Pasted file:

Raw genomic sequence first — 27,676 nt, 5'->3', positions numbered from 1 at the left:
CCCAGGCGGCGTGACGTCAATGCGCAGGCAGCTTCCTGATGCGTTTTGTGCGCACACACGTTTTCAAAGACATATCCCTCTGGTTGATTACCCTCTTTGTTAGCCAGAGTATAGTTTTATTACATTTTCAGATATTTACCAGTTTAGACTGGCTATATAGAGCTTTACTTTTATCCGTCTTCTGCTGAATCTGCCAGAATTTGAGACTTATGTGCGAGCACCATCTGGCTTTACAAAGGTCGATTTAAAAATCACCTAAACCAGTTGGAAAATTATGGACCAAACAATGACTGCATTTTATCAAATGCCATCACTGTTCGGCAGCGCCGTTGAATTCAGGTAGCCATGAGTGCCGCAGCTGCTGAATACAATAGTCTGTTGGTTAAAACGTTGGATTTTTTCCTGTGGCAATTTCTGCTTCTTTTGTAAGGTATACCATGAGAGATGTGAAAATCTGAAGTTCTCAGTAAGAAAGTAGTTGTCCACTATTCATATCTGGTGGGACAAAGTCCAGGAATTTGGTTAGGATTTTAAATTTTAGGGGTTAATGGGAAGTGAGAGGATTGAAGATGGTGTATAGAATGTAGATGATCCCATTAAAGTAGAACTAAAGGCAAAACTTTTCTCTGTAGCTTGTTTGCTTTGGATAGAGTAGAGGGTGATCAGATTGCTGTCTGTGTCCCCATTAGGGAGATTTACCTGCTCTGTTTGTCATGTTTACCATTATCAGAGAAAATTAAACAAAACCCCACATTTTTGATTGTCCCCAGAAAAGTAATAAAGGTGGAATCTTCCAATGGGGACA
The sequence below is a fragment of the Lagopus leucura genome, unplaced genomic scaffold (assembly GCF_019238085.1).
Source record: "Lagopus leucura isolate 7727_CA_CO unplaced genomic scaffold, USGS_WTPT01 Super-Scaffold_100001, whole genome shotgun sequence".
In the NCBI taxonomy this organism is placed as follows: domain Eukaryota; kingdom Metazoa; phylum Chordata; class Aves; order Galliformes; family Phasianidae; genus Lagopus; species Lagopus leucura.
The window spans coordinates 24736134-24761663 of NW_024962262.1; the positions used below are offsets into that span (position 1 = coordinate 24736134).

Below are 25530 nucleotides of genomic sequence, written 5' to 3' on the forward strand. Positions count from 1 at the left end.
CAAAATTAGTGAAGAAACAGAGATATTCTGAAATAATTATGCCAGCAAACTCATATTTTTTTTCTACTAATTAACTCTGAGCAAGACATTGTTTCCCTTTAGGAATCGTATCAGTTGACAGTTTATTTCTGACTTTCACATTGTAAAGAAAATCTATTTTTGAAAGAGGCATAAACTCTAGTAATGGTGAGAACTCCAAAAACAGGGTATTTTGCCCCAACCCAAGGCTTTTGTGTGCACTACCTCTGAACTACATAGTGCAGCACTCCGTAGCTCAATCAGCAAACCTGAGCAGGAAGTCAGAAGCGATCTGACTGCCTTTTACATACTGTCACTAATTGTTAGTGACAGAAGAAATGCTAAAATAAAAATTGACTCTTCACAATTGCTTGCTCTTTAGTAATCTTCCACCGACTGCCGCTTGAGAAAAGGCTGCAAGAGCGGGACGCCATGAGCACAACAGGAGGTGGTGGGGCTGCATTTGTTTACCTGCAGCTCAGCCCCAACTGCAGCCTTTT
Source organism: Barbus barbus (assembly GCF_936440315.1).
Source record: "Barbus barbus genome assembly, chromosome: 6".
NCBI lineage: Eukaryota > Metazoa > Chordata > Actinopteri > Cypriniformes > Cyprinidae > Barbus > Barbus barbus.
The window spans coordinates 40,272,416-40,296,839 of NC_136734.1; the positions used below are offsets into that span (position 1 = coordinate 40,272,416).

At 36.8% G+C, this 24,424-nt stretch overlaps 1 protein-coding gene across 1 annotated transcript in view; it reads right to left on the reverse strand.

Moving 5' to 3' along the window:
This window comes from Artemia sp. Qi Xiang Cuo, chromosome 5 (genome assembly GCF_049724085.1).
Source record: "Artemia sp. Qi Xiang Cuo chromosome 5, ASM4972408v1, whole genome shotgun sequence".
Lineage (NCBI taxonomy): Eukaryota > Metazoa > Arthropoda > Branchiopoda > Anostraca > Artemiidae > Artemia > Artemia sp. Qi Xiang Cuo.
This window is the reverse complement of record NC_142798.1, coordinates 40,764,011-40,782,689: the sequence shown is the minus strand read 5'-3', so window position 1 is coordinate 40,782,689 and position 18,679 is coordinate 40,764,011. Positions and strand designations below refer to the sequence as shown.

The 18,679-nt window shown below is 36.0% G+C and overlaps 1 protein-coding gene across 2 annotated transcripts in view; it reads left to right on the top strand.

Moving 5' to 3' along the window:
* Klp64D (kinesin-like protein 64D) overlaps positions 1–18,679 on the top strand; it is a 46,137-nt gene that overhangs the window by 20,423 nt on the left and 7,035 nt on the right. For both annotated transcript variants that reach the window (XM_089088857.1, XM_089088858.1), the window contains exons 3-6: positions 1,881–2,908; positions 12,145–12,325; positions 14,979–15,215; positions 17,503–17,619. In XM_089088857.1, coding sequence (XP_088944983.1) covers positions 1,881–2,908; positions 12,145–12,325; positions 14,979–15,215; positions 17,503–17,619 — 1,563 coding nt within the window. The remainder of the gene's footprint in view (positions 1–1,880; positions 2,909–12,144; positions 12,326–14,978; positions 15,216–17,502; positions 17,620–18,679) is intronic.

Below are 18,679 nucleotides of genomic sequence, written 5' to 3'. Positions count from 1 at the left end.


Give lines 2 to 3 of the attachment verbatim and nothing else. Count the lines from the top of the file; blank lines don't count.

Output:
CCCAGGCGGCGTGACGTCAATGCGCAGGCAGCTTCCTGATGCGTTTTGTGCGCACACACGTTTTCAAAGACATATCCCTCTGGTTGATTACCCTCTTTGTTAGCCAGAGTATAGTTTTATTACATTTTCAGATATTTACCAGTTTAGACTGGCTATATAGAGCTTTACTTTTATCCGTCTTCTGCTGAATCTGCCAGAATTTGAGACTTATGTGCGAGCACCATCTGGCTTTACAAAGGTCGATTTAAAAATCACCTAAACCAGTTGGAAAATTATGGACCAAACAATGACTGCATTTTATCAAATGCCATCACTGTTCGGCAGCGCCGTTGAATTCAGGTAGCCATGAGTGCCGCAGCTGCTGAATACAATAGTCTGTTGGTTAAAACGTTGGATTTTTTCCTGTGGCAATTTCTGCTTCTTTTGTAAGGTATACCATGAGAGATGTGAAAATCTGAAGTTCTCAGTAAGAAAGTAGTTGTCCACTATTCATATCTGGTGGGACAAAGTCCAGGAATTTGGTTAGGATTTTAAATTTTAGGGGTTAATGGGAAGTGAGAGGATTGAAGATGGTGTATAGAATGTAGATGATCCCATTAAAGTAGAACTAAAGGCAAAACTTTTCTCTGTAGCTTGTTTGCTTTGGATAGAGTAGAGGGTGATCAGATTGCTGTCTGTGTCCCCATTAGGGAGATTTACCTGCTCTGTTTGTCATGTTTACCATTATCAGAGAAAATTAAACAAAACCCCACATTTTTGATTGTCCCCAGAAAAGTAATAAAGGTGGAATCTTCCAATGGGGACA
The sequence below is a fragment of the Lagopus leucura genome, unplaced genomic scaffold (assembly GCF_019238085.1).